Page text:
But when one of the firm’s own partners is saying out loud that his company liked to “rip the eyeballs out” of “muppets” like you, then you start to wonder if maybe this firm is the best choice for managing your money. Hence we see headlines this morning like this item from Forbes.com: “Greg Smith Quits, Should Clients Fire Goldman Sachs?”

Of course Goldman immediately set out to smear their former partner, Greg Smith, with the help of the Wall Street Journal, as Taibbi notes. I wouldn’t be surprised if those “parodies” were part of Goldman’s smear tactics.

As I suspected, the soldier who recently committed mass murder in Afghanistan had previously suffered traumatic brain injury. He may also have PTSD, as do many veterans of Afghanistan and Iraq (and Vietnam).

The U.S. Army staff sergeant who allegedly murdered 16 Afghan civilians in a dead-of-night spasm of shooting, stabbing and fire-setting is reported to have suffered a traumatic brain injury during a deployment to Iraq in 2010….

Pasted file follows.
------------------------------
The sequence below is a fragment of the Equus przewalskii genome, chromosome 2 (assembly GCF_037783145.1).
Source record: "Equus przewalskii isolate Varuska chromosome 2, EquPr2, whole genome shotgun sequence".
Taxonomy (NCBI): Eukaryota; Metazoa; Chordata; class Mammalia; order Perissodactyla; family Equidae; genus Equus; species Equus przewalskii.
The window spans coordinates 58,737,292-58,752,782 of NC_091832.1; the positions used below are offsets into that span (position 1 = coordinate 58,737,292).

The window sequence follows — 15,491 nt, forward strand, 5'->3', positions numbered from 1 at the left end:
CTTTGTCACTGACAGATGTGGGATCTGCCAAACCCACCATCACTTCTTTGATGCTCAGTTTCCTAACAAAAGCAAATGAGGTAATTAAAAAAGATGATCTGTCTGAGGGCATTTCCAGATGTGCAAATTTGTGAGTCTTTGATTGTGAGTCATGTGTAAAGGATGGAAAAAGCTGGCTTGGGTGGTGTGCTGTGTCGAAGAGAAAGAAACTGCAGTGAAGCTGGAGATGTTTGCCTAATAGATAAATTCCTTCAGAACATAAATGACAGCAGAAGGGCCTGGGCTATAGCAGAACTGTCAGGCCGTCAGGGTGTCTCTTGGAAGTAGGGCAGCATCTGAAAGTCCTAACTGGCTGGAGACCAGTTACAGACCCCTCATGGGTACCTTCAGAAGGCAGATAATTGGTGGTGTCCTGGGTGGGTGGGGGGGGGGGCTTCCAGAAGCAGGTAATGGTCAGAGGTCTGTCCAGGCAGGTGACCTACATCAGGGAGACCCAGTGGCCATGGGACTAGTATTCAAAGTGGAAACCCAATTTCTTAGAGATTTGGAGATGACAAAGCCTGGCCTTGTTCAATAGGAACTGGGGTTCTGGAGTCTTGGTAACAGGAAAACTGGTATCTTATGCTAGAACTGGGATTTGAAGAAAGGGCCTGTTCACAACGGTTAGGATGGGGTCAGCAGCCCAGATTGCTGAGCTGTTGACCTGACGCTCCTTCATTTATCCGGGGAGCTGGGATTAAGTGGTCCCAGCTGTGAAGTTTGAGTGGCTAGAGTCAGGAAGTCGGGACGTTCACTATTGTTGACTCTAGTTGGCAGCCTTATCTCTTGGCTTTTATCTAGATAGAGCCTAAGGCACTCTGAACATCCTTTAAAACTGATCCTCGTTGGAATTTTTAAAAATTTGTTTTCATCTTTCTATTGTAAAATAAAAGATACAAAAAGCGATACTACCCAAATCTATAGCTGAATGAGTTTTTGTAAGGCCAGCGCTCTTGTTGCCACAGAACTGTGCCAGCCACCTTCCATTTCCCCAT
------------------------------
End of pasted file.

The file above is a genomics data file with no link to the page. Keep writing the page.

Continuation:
Research on traumatic brain injury has established a clear link between brain trauma and irritable, aggressive behavior that can be explosive, often without apparent warning or provocation. Sometimes, brain injury magnifies a victim’s longstanding tendency toward irritability, depression or hostility. Some brain traumas bring personality changes in their wake, causing even laid-back types to become irascible and impatient.

For many patients, particularly those who have sustained injury to their brain’s prefrontal cortex, the mechanisms that allow most of us to put the “brakes” on aggressive or inappropriate impulses do not function as well.

The injury happened in 2010, and yet he was deployed to another combat zone! Why? Because the military doesn’t want a draft army. Because then they’d have to deal with the kinds of protests that happened during the Vietnam nightmare. They want a “professional” army, and since they can’t find as much cannon fodder as they’d like, they send the same people back again and again into combat. It’s a perfect recipe for creating psychological disorders that, if not addresed, may lead people to act out violently. Read more at Danger Room, here and here. Joseph Cannon also has published a useful comment from one of his readers on this subject.

There’s another enlightening article at Reuters: Lawmakers press Pentagon on massacre suspect’s brain injury